This army engineer’s suitcase-sized water treatment device could assist during natural disasters

During natural disasters, such as floods, drinking water often has to be flown into remote towns or isolated areas at extremely high cost. Seeing this first hand inspired one aeronautical engineer to develop a solution.

In his day job, Captain Dael Liddicoat, a graduate member of Engineers Australia, works on MRH-90 helicopters at the RAAF Base in Townsville, Queensland. It was this work — which involves aiding disaster relief efforts — that inspired his side project: developing a lightweight water treatment device. 

“Contaminated water supply during natural disasters is a serious concern that quickly falls to assist organisations such as the Australian Defence Force (ADF) to combat,” Liddicoat said.

“I had an idea for producing high-quality drinking water at very short notice in support of soldiers engaging in disaster relief efforts.”

While the ADF has existing water treatment solutions, including reverse osmosis water purification units (ROWPU), Liddicoat said deploying these could be time consuming and made water difficult to distribute.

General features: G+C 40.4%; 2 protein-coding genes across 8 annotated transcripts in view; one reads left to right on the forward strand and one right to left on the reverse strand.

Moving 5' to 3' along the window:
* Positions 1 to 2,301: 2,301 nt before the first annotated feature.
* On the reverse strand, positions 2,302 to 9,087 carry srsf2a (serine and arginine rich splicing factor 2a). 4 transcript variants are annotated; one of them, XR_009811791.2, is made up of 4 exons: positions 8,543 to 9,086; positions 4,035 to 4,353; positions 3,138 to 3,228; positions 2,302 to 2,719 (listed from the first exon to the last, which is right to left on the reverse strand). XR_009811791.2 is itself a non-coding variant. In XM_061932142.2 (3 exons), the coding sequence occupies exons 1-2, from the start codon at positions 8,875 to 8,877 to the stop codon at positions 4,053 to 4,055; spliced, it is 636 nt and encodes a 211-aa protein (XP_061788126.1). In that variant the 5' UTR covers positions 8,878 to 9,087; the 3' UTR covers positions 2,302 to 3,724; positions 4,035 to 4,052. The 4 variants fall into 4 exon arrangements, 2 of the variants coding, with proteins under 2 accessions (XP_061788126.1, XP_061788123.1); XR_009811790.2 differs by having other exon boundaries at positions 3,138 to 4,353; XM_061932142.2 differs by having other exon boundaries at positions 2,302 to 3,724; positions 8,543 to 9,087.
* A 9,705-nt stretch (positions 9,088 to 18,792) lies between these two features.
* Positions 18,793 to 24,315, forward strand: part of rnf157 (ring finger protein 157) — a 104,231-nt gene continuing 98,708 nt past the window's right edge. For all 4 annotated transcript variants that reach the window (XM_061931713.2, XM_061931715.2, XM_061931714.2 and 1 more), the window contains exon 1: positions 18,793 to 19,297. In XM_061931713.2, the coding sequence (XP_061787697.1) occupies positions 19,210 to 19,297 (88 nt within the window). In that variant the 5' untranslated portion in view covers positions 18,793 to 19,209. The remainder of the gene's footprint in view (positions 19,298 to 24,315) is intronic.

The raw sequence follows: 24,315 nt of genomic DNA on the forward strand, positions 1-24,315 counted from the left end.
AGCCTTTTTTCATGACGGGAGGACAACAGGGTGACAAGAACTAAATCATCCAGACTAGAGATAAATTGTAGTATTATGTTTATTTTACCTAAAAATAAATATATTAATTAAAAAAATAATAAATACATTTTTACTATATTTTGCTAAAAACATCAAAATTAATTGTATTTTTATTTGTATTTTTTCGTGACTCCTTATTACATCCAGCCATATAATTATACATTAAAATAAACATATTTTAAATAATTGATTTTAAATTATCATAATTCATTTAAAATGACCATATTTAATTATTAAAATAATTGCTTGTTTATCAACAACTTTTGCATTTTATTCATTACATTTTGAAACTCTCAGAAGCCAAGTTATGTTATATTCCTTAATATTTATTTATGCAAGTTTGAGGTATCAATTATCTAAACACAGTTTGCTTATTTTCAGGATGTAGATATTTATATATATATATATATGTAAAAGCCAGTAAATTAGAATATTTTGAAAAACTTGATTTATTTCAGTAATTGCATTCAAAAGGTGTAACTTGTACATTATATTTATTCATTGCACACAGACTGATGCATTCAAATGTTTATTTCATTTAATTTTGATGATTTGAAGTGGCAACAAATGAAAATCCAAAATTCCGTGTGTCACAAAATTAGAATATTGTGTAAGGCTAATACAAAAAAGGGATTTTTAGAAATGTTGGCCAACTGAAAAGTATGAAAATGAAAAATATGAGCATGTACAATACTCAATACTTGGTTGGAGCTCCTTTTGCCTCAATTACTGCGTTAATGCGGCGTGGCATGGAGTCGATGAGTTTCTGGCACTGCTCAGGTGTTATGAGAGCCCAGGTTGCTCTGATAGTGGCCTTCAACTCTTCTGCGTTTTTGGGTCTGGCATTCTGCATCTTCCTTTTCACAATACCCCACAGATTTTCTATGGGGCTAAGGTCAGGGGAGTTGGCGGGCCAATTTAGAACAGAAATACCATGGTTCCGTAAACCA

“My idea is to decentralise water production through the distribution of a number of my lightweight water purifiers, allowing purification of water at the point of need,” he said.

“This would significantly reduce the continued logistics burden of moving water, reduce the likelihood of contaminated water being distributed and allow for extensive and robust planning to be conducted to optimise the positioning of long-term water production plants such as the ROWPU.”

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